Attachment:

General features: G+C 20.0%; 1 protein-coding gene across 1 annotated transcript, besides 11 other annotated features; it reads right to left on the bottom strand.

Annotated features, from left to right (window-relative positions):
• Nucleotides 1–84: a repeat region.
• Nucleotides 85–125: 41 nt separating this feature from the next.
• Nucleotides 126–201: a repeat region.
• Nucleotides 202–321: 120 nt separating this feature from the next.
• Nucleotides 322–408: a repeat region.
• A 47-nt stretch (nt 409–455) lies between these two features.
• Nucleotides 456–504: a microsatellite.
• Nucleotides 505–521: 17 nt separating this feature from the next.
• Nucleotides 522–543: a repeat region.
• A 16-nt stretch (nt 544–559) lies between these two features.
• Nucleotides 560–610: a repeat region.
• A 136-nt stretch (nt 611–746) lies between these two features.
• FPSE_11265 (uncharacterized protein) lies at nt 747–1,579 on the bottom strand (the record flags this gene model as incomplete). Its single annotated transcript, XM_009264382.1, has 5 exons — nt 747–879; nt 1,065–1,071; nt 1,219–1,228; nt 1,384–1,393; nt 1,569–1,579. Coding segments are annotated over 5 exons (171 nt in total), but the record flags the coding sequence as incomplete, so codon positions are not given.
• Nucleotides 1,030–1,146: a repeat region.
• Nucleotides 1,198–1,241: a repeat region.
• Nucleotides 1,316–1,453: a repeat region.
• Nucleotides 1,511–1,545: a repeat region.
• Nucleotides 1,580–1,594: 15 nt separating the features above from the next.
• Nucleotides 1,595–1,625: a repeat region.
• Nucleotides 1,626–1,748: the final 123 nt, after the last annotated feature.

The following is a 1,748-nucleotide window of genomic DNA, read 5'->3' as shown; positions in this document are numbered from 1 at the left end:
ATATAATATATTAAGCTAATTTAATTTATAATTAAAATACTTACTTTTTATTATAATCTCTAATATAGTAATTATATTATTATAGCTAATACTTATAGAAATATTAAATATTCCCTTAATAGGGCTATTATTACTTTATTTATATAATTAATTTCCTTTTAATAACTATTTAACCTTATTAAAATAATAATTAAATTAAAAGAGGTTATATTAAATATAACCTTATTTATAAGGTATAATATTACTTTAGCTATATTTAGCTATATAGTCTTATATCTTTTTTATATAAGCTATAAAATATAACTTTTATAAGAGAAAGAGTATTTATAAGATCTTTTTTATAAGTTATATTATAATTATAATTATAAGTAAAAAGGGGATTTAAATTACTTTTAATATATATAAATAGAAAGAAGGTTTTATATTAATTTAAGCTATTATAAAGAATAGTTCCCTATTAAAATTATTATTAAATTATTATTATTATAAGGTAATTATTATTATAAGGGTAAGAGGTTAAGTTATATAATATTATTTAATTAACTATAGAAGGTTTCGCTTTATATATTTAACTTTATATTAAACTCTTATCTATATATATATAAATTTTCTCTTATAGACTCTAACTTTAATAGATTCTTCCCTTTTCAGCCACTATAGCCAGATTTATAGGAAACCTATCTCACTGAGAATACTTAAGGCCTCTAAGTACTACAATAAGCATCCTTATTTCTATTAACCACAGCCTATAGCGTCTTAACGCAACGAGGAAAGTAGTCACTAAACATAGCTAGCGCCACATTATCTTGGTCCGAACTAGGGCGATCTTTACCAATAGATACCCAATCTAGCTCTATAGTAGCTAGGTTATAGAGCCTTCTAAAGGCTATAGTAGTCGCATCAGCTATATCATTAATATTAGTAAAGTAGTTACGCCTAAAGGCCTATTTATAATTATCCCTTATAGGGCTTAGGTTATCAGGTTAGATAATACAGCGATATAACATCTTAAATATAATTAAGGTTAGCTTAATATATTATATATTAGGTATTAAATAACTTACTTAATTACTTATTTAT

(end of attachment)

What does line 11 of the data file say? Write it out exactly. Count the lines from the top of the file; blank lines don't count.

• Nucleotides 522–543: a repeat region.